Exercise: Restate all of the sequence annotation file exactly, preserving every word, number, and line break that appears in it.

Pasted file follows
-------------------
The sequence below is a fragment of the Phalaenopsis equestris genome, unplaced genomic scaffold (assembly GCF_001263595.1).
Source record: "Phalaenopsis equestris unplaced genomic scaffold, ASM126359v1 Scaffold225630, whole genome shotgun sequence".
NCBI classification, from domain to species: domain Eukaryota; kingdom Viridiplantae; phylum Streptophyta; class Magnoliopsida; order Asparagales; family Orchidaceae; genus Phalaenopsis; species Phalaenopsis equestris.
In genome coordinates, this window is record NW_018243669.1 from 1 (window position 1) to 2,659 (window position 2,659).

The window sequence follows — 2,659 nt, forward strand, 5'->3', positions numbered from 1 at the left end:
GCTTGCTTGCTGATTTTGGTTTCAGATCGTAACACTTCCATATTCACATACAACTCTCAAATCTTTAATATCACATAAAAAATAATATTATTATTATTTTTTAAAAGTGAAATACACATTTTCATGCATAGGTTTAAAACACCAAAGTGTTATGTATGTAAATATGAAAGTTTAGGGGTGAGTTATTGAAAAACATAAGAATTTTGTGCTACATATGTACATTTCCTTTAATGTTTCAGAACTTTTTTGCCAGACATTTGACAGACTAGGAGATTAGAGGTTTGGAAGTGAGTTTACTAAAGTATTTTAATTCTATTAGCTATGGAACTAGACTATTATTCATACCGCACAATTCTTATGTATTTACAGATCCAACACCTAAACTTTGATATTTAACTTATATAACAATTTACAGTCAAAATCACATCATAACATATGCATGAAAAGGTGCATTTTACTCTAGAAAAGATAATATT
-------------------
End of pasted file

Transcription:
The sequence below is a fragment of the Phalaenopsis equestris genome, unplaced genomic scaffold (assembly GCF_001263595.1).
Source record: "Phalaenopsis equestris unplaced genomic scaffold, ASM126359v1 Scaffold225630, whole genome shotgun sequence".
NCBI classification, from domain to species: domain Eukaryota; kingdom Viridiplantae; phylum Streptophyta; class Magnoliopsida; order Asparagales; family Orchidaceae; genus Phalaenopsis; species Phalaenopsis equestris.
In genome coordinates, this window is record NW_018243669.1 from 1 (window position 1) to 2,659 (window position 2,659).

The window sequence follows — 2,659 nt, forward strand, 5'->3', positions numbered from 1 at the left end:
GCTTGCTTGCTGATTTTGGTTTCAGATCGTAACACTTCCATATTCACATACAACTCTCAAATCTTTAATATCACATAAAAAATAATATTATTATTATTTTTTAAAAGTGAAATACACATTTTCATGCATAGGTTTAAAACACCAAAGTGTTATGTATGTAAATATGAAAGTTTAGGGGTGAGTTATTGAAAAACATAAGAATTTTGTGCTACATATGTACATTTCCTTTAATGTTTCAGAACTTTTTTGCCAGACATTTGACAGACTAGGAGATTAGAGGTTTGGAAGTGAGTTTACTAAAGTATTTTAATTCTATTAGCTATGGAACTAGACTATTATTCATACCGCACAATTCTTATGTATTTACAGATCCAACACCTAAACTTTGATATTTAACTTATATAACAATTTACAGTCAAAATCACATCATAACATATGCATGAAAAGGTGCATTTTACTCTAGAAAAGATAATATT